May 28, 2015 Last Updated 11:16 AM, May 19, 2015

Standard Tetum-English dictionary

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Review: How standard?

Catharina van Klinken

Geoffrey Hull's dictionary of the East Timorese lingua franca Tetun (pronounced 'Tetun', but Hull follows the Portuguese spelling with final 'm') has a clear and simple layout, with most entries having a single part of speech and a short English meaning.

The word 'standard' in the title is unfortunate, since there is as yet no agreement on what constitutes standard Tetun. The compiler seems to acknowledge this himself when he includes words from rural dialects as well as from the urban and lingua franca variety called Tetun-Prasa, without always specifying which variety they are from. In a conscious attempt to enlarge and modernise the vocabulary, Hull has included many Portuguese words which are not, so far at least, actually used in Tetun. Unfortunately these additions are not marked as innovations. Meanwhile the compiler consciously rejects those words which have been borrowed from Indonesian over the last quarter century. He does make a concession to the fact that such borrowing is widespread by including an appendix of 'Indonesianisms in current colloquial use'.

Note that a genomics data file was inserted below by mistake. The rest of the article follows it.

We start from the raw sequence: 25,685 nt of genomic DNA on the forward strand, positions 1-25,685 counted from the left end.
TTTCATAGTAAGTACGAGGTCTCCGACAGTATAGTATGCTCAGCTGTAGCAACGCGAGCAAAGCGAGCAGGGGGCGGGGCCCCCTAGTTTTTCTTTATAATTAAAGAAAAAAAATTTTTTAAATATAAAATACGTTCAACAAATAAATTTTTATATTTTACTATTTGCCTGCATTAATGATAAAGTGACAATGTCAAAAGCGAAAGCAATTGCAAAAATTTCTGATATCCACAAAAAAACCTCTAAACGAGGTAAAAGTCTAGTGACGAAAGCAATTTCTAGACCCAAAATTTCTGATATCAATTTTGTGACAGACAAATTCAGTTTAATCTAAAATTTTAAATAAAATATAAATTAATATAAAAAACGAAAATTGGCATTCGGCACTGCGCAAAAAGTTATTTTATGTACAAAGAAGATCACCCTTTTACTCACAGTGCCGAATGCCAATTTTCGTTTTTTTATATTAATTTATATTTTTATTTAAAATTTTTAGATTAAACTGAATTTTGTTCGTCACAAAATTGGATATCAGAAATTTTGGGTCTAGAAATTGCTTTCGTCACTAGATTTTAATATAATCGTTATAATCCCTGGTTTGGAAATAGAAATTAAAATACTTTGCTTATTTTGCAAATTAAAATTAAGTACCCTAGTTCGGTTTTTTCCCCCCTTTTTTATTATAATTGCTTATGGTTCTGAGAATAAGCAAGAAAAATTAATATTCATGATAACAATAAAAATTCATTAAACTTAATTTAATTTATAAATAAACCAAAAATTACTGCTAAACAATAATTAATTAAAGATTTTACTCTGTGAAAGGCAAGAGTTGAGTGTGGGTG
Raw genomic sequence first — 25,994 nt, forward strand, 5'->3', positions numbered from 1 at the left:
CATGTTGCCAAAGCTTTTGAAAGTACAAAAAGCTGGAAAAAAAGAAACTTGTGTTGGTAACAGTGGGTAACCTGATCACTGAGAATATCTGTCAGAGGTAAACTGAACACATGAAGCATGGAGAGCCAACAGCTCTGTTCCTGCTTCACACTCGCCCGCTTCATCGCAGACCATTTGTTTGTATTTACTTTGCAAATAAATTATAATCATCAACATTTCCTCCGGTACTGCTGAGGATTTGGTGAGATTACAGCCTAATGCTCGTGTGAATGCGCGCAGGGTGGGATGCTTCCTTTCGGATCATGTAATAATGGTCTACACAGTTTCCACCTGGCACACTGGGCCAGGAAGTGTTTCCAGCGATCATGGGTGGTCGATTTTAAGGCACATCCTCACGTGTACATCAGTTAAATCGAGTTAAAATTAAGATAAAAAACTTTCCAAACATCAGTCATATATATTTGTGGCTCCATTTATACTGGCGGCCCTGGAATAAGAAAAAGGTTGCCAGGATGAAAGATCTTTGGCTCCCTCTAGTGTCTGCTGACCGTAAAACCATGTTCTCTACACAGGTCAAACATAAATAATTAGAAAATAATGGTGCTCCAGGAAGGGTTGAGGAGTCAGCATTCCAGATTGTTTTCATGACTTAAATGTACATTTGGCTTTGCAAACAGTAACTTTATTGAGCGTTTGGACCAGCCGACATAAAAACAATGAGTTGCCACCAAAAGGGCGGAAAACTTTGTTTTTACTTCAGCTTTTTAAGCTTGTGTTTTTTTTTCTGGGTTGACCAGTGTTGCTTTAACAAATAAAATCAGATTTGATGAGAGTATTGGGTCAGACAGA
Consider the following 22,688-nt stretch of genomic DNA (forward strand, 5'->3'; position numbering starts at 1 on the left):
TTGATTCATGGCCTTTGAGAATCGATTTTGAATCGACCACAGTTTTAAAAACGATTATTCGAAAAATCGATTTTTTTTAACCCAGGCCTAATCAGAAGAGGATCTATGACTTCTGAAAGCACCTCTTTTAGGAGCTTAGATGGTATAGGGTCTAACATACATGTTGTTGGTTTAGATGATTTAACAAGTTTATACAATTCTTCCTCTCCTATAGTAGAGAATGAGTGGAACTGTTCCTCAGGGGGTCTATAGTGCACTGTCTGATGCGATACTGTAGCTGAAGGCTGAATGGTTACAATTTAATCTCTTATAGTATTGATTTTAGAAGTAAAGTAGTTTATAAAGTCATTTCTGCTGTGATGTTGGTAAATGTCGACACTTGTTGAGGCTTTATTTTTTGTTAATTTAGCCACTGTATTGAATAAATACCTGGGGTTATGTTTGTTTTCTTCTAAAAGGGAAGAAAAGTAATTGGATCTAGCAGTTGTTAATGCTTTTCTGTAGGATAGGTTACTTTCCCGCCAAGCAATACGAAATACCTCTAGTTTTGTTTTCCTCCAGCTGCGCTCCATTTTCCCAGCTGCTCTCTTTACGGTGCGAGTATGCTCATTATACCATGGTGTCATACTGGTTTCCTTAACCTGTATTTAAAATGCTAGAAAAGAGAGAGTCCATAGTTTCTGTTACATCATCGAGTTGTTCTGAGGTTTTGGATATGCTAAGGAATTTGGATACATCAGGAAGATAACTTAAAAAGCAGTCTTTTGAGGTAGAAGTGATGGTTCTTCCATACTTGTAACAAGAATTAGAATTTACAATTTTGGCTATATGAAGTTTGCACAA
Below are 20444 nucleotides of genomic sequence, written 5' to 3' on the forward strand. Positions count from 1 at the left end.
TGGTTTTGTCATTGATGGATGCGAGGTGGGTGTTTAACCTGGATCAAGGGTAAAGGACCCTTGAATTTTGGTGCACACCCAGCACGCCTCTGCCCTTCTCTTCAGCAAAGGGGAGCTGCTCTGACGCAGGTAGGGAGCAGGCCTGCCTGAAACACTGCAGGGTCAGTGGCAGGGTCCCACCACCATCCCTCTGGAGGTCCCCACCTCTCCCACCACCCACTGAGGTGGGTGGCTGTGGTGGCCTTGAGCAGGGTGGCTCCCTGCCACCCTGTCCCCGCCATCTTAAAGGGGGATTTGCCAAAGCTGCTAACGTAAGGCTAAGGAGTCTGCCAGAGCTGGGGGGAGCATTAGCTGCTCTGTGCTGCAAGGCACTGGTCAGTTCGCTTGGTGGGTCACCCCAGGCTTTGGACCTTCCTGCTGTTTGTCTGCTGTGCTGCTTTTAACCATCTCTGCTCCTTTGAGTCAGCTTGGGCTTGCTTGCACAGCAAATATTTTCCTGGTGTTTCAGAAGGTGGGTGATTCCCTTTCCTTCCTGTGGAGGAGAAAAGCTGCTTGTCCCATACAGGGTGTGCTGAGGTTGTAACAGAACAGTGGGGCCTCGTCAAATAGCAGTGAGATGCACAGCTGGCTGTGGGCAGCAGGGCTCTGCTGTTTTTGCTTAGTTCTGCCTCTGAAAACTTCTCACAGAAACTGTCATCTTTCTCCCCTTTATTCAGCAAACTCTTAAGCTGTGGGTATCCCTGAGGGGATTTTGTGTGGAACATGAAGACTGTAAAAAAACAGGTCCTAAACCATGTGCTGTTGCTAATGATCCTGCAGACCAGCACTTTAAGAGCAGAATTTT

This dictionary uses what Hull calls 'the standard orthography of Eastern Tetun'. This description, too, is misleading, as there are several spelling systems currently in use for Tetun in East Timor, and the one used in this book is Hull's own innovation. Hull spells Portuguese loans as if they were Tetun (eg Portuguese ciclone 'cyclone' is written siklone), making this system easier for non-Portuguese-speaking people to use.

The main unnecessary complication in Hull's spelling system is that he sometimes writes long vowels using a double vowel, and sometimes with a single vowel (with or without an acute accent). So if you can't find moos, try looking up mos and m?s as well. For Tetun-Prasa, ignore any glottal stops (marked by apostrophes) as they are only pronounced in some rural dialects.

In short, use this dictionary cautiously to give you an approximate idea of the meaning of a word, but do not use it to try to write in Tetun, as a lot of it won't be understood.

Geoffrey Hull, Standard Tetum-English dictionary, Sydney: Allen & Unwin in assoc with Univ of Western Sydney Macarthur, 1999, 340+xxvi pp, ISBN 1-86508-206-6, Rrp AU$24.95

Dr Catharina van Klinken (cvk@webfront.net.au) is the author of A grammar of the Fehan dialect of Tetun, an Austronesian language of West Timor, which is soon to appear with Pacific Linguistics (Australian National University).

Inside Indonesia 61: Jan - Mar 2000

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